Barristers in Ireland, England, Wales, Scotland and Northern Ireland have warned against the widespread use of remote court hearings after the Covid-19 pandemic is over.
The Bar of Ireland, along with the bar councils of England, Wales and Northern Ireland as well as the faculty of advocates of Scotland, have said careful consideration is needed before any decision is taken to employ remote hearings more widely after the current crisis has passed, because the benefits of in person human interaction should not be ignored.
In a joint statement, the organisations said they recognised some of the changes that had happened in the justice system should remain in place.
They said using remote hearings to deal with short or uncontroversial procedural matters was unobjectionable.
However they said there were multiple disadvantages with using remote hearings in a wider context, compared to the usual in person hearings that they said had "delivered justice for centuries".
Among the disadvantages cited by the barristers are less effective hearings because of less satisfactory judicial interaction.
They said managing witnesses, especially in cross-examination was also less satisfactory if done remotely and could have an adverse impact on the quality of the evidence given.
The lawyers also argued that remote hearings delivered a "markedly inferior experience".
The benefits of human interaction in physical hearings could not be ignored, they said and remote hearings were difficult in cases involving evidence or complex submissions.
They said a remote and automated system by its nature would only degrade this valuable human interaction. And they said the diverse and complex needs of clients and their participation in court cases must be safeguarded.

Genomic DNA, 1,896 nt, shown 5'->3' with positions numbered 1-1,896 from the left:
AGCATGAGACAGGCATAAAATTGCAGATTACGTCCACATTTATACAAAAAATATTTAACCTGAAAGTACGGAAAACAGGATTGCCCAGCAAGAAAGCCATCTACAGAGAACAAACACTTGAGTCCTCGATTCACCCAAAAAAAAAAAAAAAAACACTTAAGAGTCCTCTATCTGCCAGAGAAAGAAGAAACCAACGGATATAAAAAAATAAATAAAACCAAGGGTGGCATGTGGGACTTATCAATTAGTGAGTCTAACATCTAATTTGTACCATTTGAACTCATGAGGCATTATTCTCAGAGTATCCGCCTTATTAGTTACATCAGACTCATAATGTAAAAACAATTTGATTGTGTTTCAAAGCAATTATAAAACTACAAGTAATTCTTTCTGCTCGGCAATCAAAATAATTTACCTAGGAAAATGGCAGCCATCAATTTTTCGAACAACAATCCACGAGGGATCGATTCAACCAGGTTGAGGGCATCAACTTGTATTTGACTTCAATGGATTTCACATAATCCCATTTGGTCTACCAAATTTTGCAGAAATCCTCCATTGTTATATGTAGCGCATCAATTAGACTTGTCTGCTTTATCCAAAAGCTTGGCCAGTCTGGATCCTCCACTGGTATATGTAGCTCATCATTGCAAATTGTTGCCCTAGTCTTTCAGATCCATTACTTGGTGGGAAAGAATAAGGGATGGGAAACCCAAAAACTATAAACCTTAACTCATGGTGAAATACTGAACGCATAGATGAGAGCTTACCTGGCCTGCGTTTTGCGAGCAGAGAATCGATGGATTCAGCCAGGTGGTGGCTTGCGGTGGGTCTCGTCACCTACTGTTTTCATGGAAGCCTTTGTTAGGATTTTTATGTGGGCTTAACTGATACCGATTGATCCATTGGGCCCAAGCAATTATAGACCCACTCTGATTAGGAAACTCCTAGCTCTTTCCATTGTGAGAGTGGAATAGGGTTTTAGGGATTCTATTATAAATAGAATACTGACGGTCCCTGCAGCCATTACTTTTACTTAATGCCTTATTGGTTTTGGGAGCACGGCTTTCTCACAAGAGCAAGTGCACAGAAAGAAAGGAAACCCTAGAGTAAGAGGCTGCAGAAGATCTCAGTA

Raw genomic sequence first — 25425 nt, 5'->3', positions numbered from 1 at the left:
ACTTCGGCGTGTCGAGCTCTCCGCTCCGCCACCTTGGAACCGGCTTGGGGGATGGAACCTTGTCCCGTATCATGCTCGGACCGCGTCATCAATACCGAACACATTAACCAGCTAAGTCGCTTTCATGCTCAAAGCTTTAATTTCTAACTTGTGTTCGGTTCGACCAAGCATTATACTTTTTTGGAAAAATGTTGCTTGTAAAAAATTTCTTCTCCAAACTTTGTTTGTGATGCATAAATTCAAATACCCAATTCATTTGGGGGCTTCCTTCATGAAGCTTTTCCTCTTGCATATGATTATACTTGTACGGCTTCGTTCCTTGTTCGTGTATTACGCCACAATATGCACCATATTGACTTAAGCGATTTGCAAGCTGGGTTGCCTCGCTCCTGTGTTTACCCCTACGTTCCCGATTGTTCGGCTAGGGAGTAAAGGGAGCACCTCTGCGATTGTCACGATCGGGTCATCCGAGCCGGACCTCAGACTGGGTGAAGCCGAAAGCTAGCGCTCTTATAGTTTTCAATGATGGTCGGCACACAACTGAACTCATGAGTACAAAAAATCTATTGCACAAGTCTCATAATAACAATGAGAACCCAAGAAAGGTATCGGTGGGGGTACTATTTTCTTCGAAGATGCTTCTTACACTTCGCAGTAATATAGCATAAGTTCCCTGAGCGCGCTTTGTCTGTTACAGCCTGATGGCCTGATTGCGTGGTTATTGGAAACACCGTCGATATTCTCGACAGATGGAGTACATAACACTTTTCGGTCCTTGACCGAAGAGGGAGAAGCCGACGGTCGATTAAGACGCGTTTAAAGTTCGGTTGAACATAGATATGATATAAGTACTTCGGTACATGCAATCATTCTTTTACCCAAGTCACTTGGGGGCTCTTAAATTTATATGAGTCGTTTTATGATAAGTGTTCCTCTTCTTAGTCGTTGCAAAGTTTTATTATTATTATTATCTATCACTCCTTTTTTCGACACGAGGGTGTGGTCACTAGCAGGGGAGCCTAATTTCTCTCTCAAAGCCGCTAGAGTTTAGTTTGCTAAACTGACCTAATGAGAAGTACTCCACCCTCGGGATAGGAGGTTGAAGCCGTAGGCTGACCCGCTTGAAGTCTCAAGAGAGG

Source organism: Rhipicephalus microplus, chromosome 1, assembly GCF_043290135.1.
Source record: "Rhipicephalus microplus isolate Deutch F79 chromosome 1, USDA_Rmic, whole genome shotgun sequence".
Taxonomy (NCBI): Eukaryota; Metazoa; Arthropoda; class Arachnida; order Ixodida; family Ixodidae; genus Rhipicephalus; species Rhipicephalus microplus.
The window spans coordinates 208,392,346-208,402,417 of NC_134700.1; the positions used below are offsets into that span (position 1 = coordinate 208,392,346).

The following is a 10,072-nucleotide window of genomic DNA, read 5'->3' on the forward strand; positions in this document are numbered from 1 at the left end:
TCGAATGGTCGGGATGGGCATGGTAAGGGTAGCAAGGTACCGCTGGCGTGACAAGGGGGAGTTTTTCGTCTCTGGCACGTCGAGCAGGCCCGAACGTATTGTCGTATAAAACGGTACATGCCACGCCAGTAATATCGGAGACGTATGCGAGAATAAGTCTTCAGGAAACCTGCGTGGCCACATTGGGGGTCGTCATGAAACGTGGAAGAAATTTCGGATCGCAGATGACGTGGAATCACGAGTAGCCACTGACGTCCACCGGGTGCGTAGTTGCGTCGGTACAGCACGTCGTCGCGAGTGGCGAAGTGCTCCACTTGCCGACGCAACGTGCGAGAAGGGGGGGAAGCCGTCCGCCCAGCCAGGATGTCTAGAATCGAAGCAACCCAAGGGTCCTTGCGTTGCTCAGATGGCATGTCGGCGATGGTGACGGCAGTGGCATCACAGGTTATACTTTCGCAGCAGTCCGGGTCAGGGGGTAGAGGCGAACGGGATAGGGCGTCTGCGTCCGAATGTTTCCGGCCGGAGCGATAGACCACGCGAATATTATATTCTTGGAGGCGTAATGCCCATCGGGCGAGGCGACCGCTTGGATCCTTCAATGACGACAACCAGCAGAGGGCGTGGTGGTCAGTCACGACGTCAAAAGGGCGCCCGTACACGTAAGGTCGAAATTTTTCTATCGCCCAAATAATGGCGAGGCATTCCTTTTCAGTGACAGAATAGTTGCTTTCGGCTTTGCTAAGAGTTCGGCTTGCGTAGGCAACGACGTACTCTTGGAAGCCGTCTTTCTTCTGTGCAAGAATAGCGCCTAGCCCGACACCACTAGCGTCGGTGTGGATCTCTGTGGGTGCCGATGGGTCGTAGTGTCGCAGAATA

The barristers said they also had wider concerns about remote working. It affected the training of younger barristers and the isolation of remote working was having a negative impact on the well-being of legal practitioners.
The statement said all four organisations supported the continuing use of technology in courts and supported remote hearings becoming the default position for short or uncontroversial procedural business.
But they said for any important hearing, during which a case could be concluded or finalised, the default position should be in person hearings.
In a separate development, the judge in charge of the Commercial Division of the High Court, David Barniville, has launched a new digital arbitration service aimed at providing a way of allowing parties to resolve commercial disputes online.
The service has been developed by Irish company Armistice, which says it is offering a digital alternative to the traditional courts system. Parties can resolve their issues, privately and confidentially via their new platform rather than going to court.
Mr Justice Barniville said the pandemic had required the legal system to embrace new technologies and practices to support court hearings. He said this new platform provided a further alternative to cater for a broad range of needs.
The founder of Armistice, solicitor Setanta Landers, said the platform would complement the work of the legal profession.
He said out of every crisis, came innovation and the company's technology would support the digitalisation of the Courts Service.
Senior Counsel, Patrick O'Reilly said arbitration was a globally recognised alternative that had been underused in Ireland in favour of mediation and the courts and this digital platform made this form of dispute resolution procedure more accessible to a range of parties.